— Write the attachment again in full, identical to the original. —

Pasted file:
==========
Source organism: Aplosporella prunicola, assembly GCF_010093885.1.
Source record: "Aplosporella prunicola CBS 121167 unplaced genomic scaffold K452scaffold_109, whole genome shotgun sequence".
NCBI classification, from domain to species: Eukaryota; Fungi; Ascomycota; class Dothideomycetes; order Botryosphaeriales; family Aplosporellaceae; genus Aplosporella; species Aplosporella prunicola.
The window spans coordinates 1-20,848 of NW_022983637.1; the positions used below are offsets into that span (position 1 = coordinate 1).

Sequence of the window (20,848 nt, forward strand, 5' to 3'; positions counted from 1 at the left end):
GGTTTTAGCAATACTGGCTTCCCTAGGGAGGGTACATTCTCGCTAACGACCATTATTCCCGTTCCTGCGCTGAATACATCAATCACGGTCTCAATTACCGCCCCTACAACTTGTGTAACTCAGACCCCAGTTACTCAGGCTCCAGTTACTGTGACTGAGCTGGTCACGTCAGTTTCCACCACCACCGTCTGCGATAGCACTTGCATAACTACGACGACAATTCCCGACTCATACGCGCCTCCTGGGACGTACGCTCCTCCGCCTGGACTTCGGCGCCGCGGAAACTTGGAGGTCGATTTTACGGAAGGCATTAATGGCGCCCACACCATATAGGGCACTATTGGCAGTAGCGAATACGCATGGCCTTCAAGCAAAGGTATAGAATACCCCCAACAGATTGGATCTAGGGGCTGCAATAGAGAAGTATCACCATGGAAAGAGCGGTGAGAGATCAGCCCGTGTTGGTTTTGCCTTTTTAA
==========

Source organism: Aplosporella prunicola, assembly GCF_010093885.1.
Source record: "Aplosporella prunicola CBS 121167 unplaced genomic scaffold K452scaffold_109, whole genome shotgun sequence".
NCBI classification, from domain to species: Eukaryota; Fungi; Ascomycota; class Dothideomycetes; order Botryosphaeriales; family Aplosporellaceae; genus Aplosporella; species Aplosporella prunicola.
The window spans coordinates 1-20,848 of NW_022983637.1; the positions used below are offsets into that span (position 1 = coordinate 1).

Sequence of the window (20,848 nt, forward strand, 5' to 3'; positions counted from 1 at the left end):
GGTTTTAGCAATACTGGCTTCCCTAGGGAGGGTACATTCTCGCTAACGACCATTATTCCCGTTCCTGCGCTGAATACATCAATCACGGTCTCAATTACCGCCCCTACAACTTGTGTAACTCAGACCCCAGTTACTCAGGCTCCAGTTACTGTGACTGAGCTGGTCACGTCAGTTTCCACCACCACCGTCTGCGATAGCACTTGCATAACTACGACGACAATTCCCGACTCATACGCGCCTCCTGGGACGTACGCTCCTCCGCCTGGACTTCGGCGCCGCGGAAACTTGGAGGTCGATTTTACGGAAGGCATTAATGGCGCCCACACCATATAGGGCACTATTGGCAGTAGCGAATACGCATGGCCTTCAAGCAAAGGTATAGAATACCCCCAACAGATTGGATCTAGGGGCTGCAATAGAGAAGTATCACCATGGAAAGAGCGGTGAGAGATCAGCCCGTGTTGGTTTTGCCTTTTTAA